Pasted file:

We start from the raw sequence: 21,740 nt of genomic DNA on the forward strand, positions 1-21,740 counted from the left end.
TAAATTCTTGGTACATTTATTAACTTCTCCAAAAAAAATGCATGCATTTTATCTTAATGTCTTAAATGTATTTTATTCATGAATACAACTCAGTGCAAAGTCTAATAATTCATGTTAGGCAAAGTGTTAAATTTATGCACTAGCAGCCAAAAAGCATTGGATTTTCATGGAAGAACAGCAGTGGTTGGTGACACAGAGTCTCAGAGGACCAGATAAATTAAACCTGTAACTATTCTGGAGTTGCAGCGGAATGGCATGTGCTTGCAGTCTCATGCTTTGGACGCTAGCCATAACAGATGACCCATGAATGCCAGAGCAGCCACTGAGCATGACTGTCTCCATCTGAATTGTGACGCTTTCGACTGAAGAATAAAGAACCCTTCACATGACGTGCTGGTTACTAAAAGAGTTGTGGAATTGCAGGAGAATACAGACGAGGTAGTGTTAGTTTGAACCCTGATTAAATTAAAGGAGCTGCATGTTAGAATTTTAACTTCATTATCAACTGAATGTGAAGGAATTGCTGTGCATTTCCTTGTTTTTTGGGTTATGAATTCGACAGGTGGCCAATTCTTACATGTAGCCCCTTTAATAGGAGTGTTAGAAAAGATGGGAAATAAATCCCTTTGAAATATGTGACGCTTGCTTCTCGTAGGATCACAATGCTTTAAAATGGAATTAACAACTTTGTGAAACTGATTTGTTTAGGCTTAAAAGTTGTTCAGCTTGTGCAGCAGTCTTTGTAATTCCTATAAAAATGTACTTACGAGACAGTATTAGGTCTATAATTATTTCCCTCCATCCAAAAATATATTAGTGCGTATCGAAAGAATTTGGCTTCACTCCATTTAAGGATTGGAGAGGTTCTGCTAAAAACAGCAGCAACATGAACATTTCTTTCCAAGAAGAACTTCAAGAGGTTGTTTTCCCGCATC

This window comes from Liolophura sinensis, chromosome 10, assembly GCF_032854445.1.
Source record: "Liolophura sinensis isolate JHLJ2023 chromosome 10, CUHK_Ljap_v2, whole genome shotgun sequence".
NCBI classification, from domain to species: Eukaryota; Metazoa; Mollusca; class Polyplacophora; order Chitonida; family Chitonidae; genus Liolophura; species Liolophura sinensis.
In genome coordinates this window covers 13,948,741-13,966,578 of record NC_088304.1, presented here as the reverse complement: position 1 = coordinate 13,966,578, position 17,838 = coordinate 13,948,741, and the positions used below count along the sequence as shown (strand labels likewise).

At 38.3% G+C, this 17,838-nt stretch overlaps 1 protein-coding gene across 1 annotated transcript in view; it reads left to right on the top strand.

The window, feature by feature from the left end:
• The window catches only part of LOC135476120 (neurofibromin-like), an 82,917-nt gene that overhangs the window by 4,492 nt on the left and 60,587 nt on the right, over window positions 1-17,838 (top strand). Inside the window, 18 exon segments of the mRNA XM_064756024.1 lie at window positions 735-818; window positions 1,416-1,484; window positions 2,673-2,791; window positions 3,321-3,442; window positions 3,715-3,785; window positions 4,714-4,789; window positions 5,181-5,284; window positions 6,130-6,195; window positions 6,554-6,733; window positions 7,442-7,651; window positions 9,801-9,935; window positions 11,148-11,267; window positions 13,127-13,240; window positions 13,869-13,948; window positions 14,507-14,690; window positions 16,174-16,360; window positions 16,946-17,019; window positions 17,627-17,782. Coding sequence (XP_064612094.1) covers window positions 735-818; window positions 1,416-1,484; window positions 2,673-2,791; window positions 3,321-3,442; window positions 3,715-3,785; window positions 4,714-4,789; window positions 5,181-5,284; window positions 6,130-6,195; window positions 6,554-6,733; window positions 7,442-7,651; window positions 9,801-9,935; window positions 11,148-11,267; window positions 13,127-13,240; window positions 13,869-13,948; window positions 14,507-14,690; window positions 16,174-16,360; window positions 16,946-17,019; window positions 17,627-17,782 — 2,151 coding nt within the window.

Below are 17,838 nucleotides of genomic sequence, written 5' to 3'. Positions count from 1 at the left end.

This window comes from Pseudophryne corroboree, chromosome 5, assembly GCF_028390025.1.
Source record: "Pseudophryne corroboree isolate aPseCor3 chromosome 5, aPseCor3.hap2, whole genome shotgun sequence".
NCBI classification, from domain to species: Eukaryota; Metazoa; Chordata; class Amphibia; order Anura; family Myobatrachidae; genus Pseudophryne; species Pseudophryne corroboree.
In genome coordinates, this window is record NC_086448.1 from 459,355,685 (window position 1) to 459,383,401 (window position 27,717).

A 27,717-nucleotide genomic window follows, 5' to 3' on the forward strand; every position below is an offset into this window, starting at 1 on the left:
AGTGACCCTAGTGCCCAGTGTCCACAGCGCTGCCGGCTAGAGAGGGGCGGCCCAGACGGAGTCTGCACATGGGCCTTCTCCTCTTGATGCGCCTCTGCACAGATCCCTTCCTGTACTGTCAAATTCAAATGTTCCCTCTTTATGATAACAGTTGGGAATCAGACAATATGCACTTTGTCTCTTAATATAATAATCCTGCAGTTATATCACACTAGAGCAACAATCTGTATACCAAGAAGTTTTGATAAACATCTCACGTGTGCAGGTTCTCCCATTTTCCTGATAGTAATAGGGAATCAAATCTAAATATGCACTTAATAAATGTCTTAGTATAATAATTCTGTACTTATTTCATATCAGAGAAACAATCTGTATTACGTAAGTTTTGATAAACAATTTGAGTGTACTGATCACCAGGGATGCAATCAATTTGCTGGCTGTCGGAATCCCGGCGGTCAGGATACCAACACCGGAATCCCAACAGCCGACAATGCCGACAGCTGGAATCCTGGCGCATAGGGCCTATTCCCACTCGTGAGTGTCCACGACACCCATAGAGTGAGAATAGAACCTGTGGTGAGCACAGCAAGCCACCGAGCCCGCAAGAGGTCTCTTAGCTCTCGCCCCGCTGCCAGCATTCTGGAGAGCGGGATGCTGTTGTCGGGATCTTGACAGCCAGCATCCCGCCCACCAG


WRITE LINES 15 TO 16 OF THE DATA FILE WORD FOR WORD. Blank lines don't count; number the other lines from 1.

A 27,717-nucleotide genomic window follows, 5' to 3' on the forward strand; every position below is an offset into this window, starting at 1 on the left:
AGTGACCCTAGTGCCCAGTGTCCACAGCGCTGCCGGCTAGAGAGGGGCGGCCCAGACGGAGTCTGCACATGGGCCTTCTCCTCTTGATGCGCCTCTGCACAGATCCCTTCCTGTACTGTCAAATTCAAATGTTCCCTCTTTATGATAACAGTTGGGAATCAGACAATATGCACTTTGTCTCTTAATATAATAATCCTGCAGTTATATCACACTAGAGCAACAATCTGTATACCAAGAAGTTTTGATAAACATCTCACGTGTGCAGGTTCTCCCATTTTCCTGATAGTAATAGGGAATCAAATCTAAATATGCACTTAATAAATGTCTTAGTATAATAATTCTGTACTTATTTCATATCAGAGAAACAATCTGTATTACGTAAGTTTTGATAAACAATTTGAGTGTACTGATCACCAGGGATGCAATCAATTTGCTGGCTGTCGGAATCCCGGCGGTCAGGATACCAACACCGGAATCCCAACAGCCGACAATGCCGACAGCTGGAATCCTGGCGCATAGGGCCTATTCCCACTCGTGAGTGTCCACGACACCCATAGAGTGAGAATAGAACCTGTGGTGAGCACAGCAAGCCACCGAGCCCGCAAGAGGTCTCTTAGCTCTCGCCCCGCTGCCAGCATTCTGGAGAGCGGGATGCTGTTGTCGGGATCTTGACAGCCAGCATCCCGCCCACCAG